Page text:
Are You Prepared to Comply with New Jersey’s New Wage Theft Law?
October 18, 2019
New Jersey’s New Wage Theft Law is Among the Most Comprehensive in the Country…
New Jersey’s new wage theft law is among the most comprehensive in the country. It can also lead to significant liability, even for well-intentioned employers. To avoid missteps, employers should immediately review their wage practices and procedures.
New Jersey Wage Theft Act
Acting Governor Sheila Oliver signed the New Jersey Wage Theft Act (WTA) into law on August 6, 2019. The WTA extends the statute of limitations for unpaid minimum wage and overtime claims from two to six years. The new statute of limitations applies to enforcement actions initiated by the Commissioner of the New Jersey Department of Labor and Workforce Development (NJDOL Commissioner) as well as civil suits.
The WTA also extends the remedies provided to employees by the minimum wage law in cases of employer retaliation to cover employer retaliation under the wage payment law. In addition, it provides the same opportunity for workers aggrieved by violations of the wage payment law to bring a civil action as workers are provided for violations of the minimum wage law.
Under the WTA, an employer found to owe wages must pay the employee the wages owed plus liquidated damages equal to 200 percent of the owed wages. The payment of liquidated damages is not required for a first violation if the employer shows to the satisfaction of the court that the act or omission constituting the violation was an “inadvertent error made in good faith” and that the employer had reasonable grounds for believing that the act or omission was not a violation. The employer must also acknowledge that the employer violated the law and must pay the amount owed within 30 days of notice of the violation.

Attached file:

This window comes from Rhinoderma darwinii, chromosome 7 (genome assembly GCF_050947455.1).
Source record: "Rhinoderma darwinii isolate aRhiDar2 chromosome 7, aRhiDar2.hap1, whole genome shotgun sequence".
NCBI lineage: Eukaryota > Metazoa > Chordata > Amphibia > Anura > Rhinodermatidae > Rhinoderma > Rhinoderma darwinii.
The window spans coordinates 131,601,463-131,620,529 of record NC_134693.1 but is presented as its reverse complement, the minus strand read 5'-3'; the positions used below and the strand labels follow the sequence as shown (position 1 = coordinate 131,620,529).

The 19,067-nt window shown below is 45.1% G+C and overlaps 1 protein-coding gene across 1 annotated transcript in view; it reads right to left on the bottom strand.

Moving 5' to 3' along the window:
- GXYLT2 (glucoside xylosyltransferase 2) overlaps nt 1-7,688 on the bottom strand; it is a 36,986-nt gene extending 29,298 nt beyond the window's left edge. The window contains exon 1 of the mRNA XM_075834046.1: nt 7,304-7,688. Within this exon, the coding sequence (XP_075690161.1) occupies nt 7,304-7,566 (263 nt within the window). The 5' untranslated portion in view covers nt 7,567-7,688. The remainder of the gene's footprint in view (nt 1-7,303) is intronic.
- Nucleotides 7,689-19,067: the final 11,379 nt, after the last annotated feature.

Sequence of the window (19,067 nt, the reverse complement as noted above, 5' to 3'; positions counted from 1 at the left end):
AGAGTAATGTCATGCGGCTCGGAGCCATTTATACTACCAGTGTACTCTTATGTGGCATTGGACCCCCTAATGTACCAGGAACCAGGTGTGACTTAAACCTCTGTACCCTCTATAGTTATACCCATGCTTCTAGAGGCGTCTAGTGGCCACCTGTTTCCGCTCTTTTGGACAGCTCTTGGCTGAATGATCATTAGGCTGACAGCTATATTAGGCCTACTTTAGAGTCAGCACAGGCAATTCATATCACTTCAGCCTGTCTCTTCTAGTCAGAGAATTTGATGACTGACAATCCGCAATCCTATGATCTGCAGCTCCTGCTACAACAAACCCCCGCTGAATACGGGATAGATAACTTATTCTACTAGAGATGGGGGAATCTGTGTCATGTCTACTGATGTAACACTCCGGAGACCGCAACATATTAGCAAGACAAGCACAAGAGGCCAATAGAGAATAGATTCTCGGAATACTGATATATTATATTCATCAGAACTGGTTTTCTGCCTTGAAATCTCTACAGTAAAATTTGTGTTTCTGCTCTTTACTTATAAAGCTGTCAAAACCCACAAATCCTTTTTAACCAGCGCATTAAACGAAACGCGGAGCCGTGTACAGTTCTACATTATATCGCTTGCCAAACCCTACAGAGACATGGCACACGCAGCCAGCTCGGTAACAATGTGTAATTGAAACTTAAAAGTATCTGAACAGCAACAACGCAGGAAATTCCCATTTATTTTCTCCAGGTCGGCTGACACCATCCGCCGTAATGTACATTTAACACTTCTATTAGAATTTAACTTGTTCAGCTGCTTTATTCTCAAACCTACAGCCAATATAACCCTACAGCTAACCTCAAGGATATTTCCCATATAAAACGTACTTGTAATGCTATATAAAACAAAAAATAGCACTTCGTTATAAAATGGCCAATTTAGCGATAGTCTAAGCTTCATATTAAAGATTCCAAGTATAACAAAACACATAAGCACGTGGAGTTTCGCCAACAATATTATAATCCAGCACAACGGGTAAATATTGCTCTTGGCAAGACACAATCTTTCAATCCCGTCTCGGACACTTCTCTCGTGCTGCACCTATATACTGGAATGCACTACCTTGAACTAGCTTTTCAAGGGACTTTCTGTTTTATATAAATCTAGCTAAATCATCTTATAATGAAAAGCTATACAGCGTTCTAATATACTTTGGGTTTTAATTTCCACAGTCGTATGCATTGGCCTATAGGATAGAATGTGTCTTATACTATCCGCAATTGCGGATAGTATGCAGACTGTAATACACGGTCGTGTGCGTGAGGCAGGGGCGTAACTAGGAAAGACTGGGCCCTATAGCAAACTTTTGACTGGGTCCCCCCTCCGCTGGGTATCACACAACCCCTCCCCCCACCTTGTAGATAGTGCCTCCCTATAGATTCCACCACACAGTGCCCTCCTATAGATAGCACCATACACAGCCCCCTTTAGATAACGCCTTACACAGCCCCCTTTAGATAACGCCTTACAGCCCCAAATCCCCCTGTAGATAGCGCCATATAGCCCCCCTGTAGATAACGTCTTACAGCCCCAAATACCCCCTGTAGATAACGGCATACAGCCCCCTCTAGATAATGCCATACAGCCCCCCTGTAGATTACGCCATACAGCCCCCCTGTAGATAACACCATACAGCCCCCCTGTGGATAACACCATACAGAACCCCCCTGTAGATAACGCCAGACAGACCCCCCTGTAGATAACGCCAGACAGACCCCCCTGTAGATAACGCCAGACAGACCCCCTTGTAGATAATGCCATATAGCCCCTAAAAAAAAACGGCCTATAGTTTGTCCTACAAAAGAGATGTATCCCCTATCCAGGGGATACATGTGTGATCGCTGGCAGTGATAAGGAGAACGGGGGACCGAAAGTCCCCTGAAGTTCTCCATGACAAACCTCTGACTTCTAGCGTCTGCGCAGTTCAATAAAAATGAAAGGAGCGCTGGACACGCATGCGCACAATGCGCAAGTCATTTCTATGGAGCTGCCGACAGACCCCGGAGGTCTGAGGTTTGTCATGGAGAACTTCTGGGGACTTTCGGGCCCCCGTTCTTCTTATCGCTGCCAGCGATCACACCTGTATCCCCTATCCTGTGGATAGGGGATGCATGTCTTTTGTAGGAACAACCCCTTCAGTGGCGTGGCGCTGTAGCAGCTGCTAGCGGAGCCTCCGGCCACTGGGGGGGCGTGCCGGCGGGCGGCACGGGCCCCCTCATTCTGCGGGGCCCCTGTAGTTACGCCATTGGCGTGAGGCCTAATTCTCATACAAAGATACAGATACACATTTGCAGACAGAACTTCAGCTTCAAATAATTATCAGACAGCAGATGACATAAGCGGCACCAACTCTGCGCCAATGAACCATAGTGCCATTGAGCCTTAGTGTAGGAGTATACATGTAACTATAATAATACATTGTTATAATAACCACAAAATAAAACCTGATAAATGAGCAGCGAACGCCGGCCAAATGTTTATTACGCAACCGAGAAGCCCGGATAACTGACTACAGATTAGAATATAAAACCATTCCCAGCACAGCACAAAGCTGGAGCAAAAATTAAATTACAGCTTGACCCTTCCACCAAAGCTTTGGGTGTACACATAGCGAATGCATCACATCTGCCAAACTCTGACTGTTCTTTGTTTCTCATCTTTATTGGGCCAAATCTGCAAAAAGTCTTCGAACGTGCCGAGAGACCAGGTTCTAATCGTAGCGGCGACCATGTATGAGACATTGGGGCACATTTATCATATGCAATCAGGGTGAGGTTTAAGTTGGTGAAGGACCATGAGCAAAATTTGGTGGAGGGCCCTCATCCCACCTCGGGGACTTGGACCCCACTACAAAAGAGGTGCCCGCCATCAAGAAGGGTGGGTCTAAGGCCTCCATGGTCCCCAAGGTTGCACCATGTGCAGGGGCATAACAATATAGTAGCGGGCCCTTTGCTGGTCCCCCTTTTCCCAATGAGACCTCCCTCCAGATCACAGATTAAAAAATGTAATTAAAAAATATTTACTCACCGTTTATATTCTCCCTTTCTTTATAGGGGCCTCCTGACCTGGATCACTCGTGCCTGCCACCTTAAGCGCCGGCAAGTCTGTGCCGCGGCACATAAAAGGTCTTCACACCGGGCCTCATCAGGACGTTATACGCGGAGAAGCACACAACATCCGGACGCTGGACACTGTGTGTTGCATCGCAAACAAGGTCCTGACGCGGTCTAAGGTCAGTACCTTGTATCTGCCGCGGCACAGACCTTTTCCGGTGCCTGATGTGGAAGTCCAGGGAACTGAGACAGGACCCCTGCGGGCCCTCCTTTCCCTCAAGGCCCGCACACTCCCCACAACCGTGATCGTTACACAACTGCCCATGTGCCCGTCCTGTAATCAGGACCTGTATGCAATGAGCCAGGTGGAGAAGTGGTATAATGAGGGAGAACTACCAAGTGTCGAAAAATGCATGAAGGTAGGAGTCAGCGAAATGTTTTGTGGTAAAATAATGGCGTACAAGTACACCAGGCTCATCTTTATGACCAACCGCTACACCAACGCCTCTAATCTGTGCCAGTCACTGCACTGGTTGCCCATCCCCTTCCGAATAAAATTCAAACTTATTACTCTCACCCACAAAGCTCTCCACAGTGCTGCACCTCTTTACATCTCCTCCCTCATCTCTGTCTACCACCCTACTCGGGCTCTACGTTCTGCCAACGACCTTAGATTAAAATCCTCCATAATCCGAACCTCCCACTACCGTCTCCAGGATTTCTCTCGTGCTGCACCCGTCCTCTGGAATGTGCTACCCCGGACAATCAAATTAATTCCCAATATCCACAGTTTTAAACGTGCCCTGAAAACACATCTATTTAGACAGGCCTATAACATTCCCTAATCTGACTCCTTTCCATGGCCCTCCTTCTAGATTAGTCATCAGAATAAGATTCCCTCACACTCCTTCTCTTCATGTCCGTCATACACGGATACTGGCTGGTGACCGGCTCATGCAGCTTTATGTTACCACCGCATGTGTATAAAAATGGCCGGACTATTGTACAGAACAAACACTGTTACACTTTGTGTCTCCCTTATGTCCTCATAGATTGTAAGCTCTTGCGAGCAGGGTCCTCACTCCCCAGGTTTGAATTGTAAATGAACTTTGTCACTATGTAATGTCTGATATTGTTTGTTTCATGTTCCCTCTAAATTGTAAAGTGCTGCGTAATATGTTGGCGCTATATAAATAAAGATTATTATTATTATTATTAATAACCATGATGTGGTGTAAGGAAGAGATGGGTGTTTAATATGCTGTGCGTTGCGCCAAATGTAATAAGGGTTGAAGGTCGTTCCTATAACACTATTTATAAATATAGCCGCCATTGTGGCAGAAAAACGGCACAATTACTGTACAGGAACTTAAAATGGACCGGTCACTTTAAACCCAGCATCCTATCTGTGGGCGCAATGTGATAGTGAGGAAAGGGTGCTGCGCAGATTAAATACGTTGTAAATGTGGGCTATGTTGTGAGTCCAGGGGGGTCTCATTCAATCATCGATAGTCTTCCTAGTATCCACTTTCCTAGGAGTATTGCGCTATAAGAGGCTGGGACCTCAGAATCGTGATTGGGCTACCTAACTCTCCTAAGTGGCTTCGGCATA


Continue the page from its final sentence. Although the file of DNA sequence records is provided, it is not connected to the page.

If an employer fails to provide required employee records under the State’s wage and hour laws, there is now a rebuttable presumption that the employer owes the amount of wages alleged. It is then up to the employers to show “good cause” for the failure to provide such records. While good cause is not expressly defined, the WTA does state that the rebuttable presumption does not apply if the employer can demonstrate that a natural disaster is responsible for the lack of sufficient records.
The WTA also establishes a rebuttable presumption of retaliation if the employer takes an adverse action against an employee within 90 days of any conduct protected under the State wage and hour laws. An employer may overcome the presumption by providing “clear and convincing evidence” that the employer took the alleged retaliatory action for permissible reasons. An employer who is found to have retaliated against an employee for bringing a claim under the statute commits a disorderly persons offense and is liable to the employee for wages lost because of the retaliation plus damages equal to not more than 200 percent of those wages.
Criminal Penalties for Wage Violations